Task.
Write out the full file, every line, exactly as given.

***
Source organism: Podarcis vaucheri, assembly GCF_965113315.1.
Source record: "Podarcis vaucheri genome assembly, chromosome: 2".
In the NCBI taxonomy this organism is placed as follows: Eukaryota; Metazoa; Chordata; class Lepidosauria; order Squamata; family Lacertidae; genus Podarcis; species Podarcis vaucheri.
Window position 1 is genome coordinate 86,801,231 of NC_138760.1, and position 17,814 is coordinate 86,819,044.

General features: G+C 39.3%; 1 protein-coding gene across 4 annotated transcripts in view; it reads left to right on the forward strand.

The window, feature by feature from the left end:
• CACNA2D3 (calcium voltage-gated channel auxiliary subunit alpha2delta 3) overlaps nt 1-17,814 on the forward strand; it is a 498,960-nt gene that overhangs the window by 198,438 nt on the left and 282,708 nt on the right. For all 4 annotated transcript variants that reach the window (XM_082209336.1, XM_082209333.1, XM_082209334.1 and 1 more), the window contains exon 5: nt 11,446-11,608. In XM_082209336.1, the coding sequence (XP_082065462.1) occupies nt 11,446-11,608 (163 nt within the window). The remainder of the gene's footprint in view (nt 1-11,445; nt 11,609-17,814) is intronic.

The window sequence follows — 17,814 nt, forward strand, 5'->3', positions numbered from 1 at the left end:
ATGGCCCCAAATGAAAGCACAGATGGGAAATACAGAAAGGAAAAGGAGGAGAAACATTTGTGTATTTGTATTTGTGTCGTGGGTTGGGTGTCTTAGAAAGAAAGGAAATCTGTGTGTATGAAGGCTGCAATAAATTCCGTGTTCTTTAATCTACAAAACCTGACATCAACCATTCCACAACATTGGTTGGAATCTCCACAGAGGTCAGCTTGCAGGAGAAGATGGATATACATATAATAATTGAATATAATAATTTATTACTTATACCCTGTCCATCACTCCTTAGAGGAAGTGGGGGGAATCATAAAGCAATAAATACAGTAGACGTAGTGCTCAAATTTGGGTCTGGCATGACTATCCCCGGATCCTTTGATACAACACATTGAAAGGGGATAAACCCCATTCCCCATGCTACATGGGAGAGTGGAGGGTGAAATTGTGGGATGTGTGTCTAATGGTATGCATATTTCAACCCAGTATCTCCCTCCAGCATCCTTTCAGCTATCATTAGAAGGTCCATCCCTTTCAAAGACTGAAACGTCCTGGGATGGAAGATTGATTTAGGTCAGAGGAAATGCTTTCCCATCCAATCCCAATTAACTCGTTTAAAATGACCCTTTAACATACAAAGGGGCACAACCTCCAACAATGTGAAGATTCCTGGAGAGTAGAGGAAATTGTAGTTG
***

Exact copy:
Source organism: Podarcis vaucheri, assembly GCF_965113315.1.
Source record: "Podarcis vaucheri genome assembly, chromosome: 2".
In the NCBI taxonomy this organism is placed as follows: Eukaryota; Metazoa; Chordata; class Lepidosauria; order Squamata; family Lacertidae; genus Podarcis; species Podarcis vaucheri.
Window position 1 is genome coordinate 86,801,231 of NC_138760.1, and position 17,814 is coordinate 86,819,044.

General features: G+C 39.3%; 1 protein-coding gene across 4 annotated transcripts in view; it reads left to right on the forward strand.

The window, feature by feature from the left end:
• CACNA2D3 (calcium voltage-gated channel auxiliary subunit alpha2delta 3) overlaps nt 1-17,814 on the forward strand; it is a 498,960-nt gene that overhangs the window by 198,438 nt on the left and 282,708 nt on the right. For all 4 annotated transcript variants that reach the window (XM_082209336.1, XM_082209333.1, XM_082209334.1 and 1 more), the window contains exon 5: nt 11,446-11,608. In XM_082209336.1, the coding sequence (XP_082065462.1) occupies nt 11,446-11,608 (163 nt within the window). The remainder of the gene's footprint in view (nt 1-11,445; nt 11,609-17,814) is intronic.

The window sequence follows — 17,814 nt, forward strand, 5'->3', positions numbered from 1 at the left end:
ATGGCCCCAAATGAAAGCACAGATGGGAAATACAGAAAGGAAAAGGAGGAGAAACATTTGTGTATTTGTATTTGTGTCGTGGGTTGGGTGTCTTAGAAAGAAAGGAAATCTGTGTGTATGAAGGCTGCAATAAATTCCGTGTTCTTTAATCTACAAAACCTGACATCAACCATTCCACAACATTGGTTGGAATCTCCACAGAGGTCAGCTTGCAGGAGAAGATGGATATACATATAATAATTGAATATAATAATTTATTACTTATACCCTGTCCATCACTCCTTAGAGGAAGTGGGGGGAATCATAAAGCAATAAATACAGTAGACGTAGTGCTCAAATTTGGGTCTGGCATGACTATCCCCGGATCCTTTGATACAACACATTGAAAGGGGATAAACCCCATTCCCCATGCTACATGGGAGAGTGGAGGGTGAAATTGTGGGATGTGTGTCTAATGGTATGCATATTTCAACCCAGTATCTCCCTCCAGCATCCTTTCAGCTATCATTAGAAGGTCCATCCCTTTCAAAGACTGAAACGTCCTGGGATGGAAGATTGATTTAGGTCAGAGGAAATGCTTTCCCATCCAATCCCAATTAACTCGTTTAAAATGACCCTTTAACATACAAAGGGGCACAACCTCCAACAATGTGAAGATTCCTGGAGAGTAGAGGAAATTGTAGTTG